Nest Bloet

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Nest Bloet (died 1224/5), sometimes called "Nest of Wales", was a Welsh noblewoman, best known for her many romantic liaisons, including an extramarital affair with King Henry II of England. She was the daughter of Angharad, daughter of Uthred Bishop of Llandaff, and Iorwerth ab Owain, the lord of Caerleon. [1]

Henry II of England King of England

Henry II, also known as Henry Curtmantle, Henry FitzEmpress or Henry Plantagenet, was King of England from 1154 to his death. King Louis VII of France made him Duke of Normandy in 1150. Henry became Count of Anjou and Maine upon the death of his father, Geoffrey of Anjou, in 1151. His marriage in 1152 to Eleanor, Duchess of Aquitaine, whose marriage to Louis VII had recently been annulled, made him Duke of Aquitaine. He became Count of Nantes by treaty in 1185. At various times, Henry also partially controlled Scotland, Wales and the Duchy of Brittany. Before he was 40 he controlled England, large parts of Wales, the eastern half of Ireland and the western half of France—an area that would later come to be called the Angevin Empire.

Bishop of Llandaff ordinary of the Church in Wales Diocese of Llandaff

The Bishop of Llandaff is the ordinary of the Church in Wales Diocese of Llandaff.

Caerleon village and community in Wales

Caerleon is a suburban town and community, situated on the River Usk in the northern outskirts of the city of Newport, Wales. Caerleon is a site of archaeological importance, being the location of a notable Roman legionary fortress, Isca Augusta, and an Iron Age hillfort. The Wales National Roman Legion Museum and Roman Baths Museum are in Caerleon close to the remains of Isca Augusta. The town also has strong historical and literary associations, as Geoffrey of Monmouth elevated the significance of Caerleon as a major centre of British history in his Historia Regum Britanniæ, and Alfred Lord Tennyson wrote Idylls of the King while staying there.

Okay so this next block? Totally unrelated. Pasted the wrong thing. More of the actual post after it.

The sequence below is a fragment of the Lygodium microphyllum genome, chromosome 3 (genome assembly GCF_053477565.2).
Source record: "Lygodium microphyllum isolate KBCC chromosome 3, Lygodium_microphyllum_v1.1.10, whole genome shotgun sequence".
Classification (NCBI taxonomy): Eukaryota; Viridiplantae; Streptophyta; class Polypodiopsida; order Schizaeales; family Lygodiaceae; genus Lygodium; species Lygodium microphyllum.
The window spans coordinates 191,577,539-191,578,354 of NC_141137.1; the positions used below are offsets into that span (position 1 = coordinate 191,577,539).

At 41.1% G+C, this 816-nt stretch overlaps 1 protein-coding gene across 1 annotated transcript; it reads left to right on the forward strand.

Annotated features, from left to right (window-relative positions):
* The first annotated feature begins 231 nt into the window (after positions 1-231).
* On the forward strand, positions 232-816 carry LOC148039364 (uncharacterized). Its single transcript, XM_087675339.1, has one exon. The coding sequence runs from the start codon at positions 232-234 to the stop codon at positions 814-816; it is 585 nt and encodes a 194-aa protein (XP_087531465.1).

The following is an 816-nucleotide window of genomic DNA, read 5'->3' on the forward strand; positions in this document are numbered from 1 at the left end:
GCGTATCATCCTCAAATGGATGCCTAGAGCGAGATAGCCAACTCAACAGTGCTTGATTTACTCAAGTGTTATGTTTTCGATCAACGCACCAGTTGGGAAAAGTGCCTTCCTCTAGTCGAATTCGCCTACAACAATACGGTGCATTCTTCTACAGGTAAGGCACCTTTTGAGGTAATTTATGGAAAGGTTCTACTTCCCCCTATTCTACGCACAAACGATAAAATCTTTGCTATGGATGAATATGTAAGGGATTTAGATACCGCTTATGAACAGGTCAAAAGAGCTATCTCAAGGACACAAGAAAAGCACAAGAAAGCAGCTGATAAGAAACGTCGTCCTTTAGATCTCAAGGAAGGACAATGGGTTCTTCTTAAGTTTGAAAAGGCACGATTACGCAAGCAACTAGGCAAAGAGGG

Contents

Llandaff Cathedral Cathedral from the North, Llandoff (i.e. Llandaff), Wales-LCCN2001703501.tif
Llandaff Cathedral

Marriage and Relationship with Henry II

Raglan castle Raglan Castle.jpg
Raglan castle

She married Ralph Bloet III (d.1199) of the Marcher Lordship of Striguil (centred at Chepstow) before 1175. [2] Ralph III was son of Ralph II, son of Ralph I, son of Walter Bloet [3] , who was rewarded for his services with the vill of Raglan by Richard de Clare (Strongbow) c.1171, making the family significant landowners in the marches of south-east Wales and in south-west England. [4] The match between Nest and Ralph therefore linked neighbouring Welsh and marcher elite families.

Striguil or Strigoil is the name which was used from the 11th century until the late 14th century for the port and Norman castle of Chepstow, on the Welsh side of the River Wye which forms the boundary with England. The name was also applied to the Marcher lordship which controlled the area in the period between the Norman conquest and the formation of Monmouthshire under the Laws in Wales Acts 1535–1542.

Chepstow town in Wales

Chepstow is a town and community in Monmouthshire, Wales, adjoining the border with Gloucestershire, England. It is located on the River Wye, about 2 miles (3.2 km) above its confluence with the River Severn, and adjoining the western end of the Severn Bridge. It is 16 miles (26 km) east of Newport, 28 miles (45 km) east-northeast of Cardiff, 18 miles (29 km) northwest of Bristol and 110 miles (180 km) west of London.

Vill is a term used in English history to describe the basic rural land unit, roughly comparable to that of a parish, manor, or tithing.

Nest is most famous for her affair with King Henry II. [5] This affair probably took place in the early or mid 1170s. [5] She may have met the king when he came to meet with a number of Welsh lords at Gloucester in 1175 and restored Caerleon to her father, [6] although Henry and Iorweth also met one another three years earlier. [5]

Gloucester City and Non-metropolitan district in England